Influenza Genome Sequencing Project Is Launched

The Institute for Genomic Research (TIGR) will sequence a large number of human isolates of the influenza virus as part of a landmark influenza genome sequencing project announced Monday by the National Institute of Allergy and Infectious Diseases (NIAID), part of the National Institutes of Health.

From TIGR:

Influenza Genome Sequencing Project Is Launched

The Institute for Genomic Research (TIGR) will sequence a large number of human isolates of the influenza virus as part of a landmark influenza genome sequencing project announced Monday by the National Institute of Allergy and Infectious Diseases (NIAID), part of the National Institutes of Health.

The influenza sequencing project aims to help scientists better understand the emergence of annual influenza outbreaks — as well as the occasional emergence of pandemic influenza viruses — by shedding light on how flu viruses evolve as they spread through the population.

TIGR’s role in the project is being carried out as part of its contract as a NIAID Microbial Sequencing Center. All of the influenza sequencing data will be posted to Genbank, an international online database funded by the NIH.

As part of the project, TIGR is developing novel protocols and high-throughput pipelines for the rapid sequencing of a large number of influenza virus genomes. In the first phase of the project, the viral samples will come from the Wadsworth Center of the New York State Department of Health.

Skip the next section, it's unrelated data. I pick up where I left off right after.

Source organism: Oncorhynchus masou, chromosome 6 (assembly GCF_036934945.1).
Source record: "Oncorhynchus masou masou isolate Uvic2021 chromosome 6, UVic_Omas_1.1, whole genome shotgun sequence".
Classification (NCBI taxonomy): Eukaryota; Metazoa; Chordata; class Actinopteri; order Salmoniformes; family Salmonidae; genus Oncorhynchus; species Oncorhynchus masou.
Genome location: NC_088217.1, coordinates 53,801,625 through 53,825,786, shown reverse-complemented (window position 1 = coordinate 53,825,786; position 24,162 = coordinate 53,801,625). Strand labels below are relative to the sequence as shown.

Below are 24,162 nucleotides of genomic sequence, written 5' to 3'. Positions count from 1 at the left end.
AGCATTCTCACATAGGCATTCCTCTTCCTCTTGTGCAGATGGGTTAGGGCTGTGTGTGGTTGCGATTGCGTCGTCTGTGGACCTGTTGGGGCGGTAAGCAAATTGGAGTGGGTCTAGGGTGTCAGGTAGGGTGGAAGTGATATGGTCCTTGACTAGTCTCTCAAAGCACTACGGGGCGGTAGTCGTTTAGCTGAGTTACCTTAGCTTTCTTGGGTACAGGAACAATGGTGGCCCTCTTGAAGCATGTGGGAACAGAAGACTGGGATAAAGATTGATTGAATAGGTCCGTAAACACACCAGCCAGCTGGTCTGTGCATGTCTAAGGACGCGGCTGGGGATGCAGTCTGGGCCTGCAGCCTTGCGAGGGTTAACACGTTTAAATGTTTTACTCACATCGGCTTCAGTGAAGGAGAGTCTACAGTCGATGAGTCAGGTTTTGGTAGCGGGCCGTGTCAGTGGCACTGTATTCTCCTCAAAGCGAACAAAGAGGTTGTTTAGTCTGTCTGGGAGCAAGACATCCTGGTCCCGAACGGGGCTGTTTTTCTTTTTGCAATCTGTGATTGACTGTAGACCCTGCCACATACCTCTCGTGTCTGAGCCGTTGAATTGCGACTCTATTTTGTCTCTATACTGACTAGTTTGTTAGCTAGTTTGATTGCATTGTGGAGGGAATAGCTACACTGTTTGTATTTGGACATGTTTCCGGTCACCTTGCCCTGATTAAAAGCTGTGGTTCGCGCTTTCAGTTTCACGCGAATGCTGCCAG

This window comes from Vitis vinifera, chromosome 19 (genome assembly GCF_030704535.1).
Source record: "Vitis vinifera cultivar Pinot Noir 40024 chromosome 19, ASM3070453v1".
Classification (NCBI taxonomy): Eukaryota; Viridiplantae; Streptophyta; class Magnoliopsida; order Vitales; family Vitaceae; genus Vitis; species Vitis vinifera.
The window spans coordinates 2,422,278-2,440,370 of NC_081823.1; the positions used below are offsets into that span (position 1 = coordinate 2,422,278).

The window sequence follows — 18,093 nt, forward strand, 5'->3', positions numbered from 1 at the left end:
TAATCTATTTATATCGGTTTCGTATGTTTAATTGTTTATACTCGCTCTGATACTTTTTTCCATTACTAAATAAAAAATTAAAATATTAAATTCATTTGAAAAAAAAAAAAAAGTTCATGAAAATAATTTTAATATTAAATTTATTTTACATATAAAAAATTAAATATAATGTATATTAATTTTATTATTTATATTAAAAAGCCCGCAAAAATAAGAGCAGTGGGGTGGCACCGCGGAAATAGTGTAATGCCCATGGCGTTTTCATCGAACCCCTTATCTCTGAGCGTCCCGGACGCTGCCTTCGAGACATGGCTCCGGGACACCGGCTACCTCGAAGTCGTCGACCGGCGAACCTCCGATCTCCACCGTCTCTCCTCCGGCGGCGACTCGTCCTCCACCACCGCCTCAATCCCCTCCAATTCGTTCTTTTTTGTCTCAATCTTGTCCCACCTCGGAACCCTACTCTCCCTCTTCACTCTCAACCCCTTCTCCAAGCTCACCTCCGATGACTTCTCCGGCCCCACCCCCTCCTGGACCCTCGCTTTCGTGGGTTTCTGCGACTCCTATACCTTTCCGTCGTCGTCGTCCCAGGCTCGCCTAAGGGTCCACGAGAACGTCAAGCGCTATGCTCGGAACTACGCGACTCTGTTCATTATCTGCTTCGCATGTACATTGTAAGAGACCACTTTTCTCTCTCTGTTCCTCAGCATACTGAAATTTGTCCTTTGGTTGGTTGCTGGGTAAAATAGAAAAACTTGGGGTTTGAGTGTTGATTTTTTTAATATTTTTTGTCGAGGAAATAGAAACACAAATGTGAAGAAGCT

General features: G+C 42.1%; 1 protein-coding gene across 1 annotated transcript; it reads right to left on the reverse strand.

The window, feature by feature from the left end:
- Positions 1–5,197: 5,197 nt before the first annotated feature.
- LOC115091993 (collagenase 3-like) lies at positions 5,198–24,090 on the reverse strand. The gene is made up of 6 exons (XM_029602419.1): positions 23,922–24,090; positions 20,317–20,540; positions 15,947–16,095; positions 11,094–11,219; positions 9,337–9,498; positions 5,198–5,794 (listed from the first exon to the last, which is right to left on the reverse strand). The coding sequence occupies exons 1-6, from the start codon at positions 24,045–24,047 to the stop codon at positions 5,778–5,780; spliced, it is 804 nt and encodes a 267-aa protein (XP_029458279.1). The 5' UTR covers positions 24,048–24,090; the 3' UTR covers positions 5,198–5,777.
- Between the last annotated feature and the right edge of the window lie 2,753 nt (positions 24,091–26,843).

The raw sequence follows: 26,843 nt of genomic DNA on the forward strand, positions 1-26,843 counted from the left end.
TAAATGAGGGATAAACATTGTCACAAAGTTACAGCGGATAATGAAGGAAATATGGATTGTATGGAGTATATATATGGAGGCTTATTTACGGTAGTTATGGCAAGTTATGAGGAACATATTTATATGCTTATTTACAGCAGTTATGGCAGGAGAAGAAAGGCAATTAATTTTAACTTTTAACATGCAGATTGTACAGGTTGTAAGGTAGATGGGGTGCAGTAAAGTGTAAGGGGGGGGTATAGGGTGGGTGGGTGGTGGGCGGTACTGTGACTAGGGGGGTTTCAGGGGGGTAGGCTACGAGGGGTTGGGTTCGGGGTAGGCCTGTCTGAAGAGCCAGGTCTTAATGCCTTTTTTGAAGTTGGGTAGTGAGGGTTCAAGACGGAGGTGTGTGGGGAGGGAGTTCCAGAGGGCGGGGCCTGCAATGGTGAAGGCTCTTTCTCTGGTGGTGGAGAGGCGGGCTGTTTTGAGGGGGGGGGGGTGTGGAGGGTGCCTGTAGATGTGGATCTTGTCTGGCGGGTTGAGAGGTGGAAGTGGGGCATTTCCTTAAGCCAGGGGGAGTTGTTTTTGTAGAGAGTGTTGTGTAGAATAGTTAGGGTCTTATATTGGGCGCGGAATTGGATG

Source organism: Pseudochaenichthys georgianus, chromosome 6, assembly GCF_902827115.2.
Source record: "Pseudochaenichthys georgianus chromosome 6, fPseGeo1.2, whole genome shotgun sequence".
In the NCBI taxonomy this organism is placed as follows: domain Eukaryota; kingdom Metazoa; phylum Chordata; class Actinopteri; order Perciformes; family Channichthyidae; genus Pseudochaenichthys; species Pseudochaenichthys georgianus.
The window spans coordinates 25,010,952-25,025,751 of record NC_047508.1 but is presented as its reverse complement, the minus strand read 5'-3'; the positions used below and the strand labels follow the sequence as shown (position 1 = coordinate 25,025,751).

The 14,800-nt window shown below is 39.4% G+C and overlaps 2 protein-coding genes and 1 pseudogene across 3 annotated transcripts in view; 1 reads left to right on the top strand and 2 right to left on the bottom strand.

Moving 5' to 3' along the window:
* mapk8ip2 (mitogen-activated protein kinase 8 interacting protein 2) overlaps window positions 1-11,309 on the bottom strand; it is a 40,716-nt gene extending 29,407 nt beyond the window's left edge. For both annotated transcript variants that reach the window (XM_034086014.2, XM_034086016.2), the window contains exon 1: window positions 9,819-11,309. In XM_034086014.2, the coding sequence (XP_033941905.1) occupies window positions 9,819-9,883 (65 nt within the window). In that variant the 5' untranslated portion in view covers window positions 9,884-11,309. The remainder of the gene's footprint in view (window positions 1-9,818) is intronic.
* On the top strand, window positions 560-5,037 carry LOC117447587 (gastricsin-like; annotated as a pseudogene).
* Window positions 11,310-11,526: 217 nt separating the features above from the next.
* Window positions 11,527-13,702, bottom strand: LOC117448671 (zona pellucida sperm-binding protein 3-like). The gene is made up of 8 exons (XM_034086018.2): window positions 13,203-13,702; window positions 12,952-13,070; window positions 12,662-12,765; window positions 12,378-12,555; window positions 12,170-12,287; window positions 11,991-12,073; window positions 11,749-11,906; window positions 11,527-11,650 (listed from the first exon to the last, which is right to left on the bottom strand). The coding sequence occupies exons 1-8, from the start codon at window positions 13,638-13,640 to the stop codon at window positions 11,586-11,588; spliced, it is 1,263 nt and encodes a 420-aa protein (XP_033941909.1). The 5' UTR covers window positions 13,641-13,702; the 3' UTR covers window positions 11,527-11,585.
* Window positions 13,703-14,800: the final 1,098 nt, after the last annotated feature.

TIGR Assistant Investigator Elodie Ghedin is leading the laboratory component of the influenza sequencing project; Steven Salzberg, TIGR’s senior director of bioinformatics, is leading the computational component. The primary investigator of the microbial sequencing contract with NIAID is TIGR President Claire M. Fraser.

In addition to NIAID and TIGR, the scientific centers involved in the influenza sequencing project include: the National Center for Biotechnology Information (NCBI), part of the NIH National Library of Medicine in Bethesda, MD; the Centers for Disease Control and Prevention (CDC), in Atlanta, GA; the St. Jude Childrens’ Research Hospital in Memphis, TN; the Wadsworth Center of the New York State Department of Health; and the Armed Forces Institute of Pathology, in Washington, D.C.

”The influenza sequencing project will create an unprecedented resource to study evolution of the flu virus in real time,” says TIGR’s Salzberg. ”For the first time, we will be able to see how the virus changes as it moves through the population, and especially to see how often the different strains exchange segments of DNA — an event that may cause new pandemic strains.”

For more information about the influenza genome sequencing project, see the NIAID press release at: http://www.nih.gov/news/pr/nov2004/niaid-15.htm

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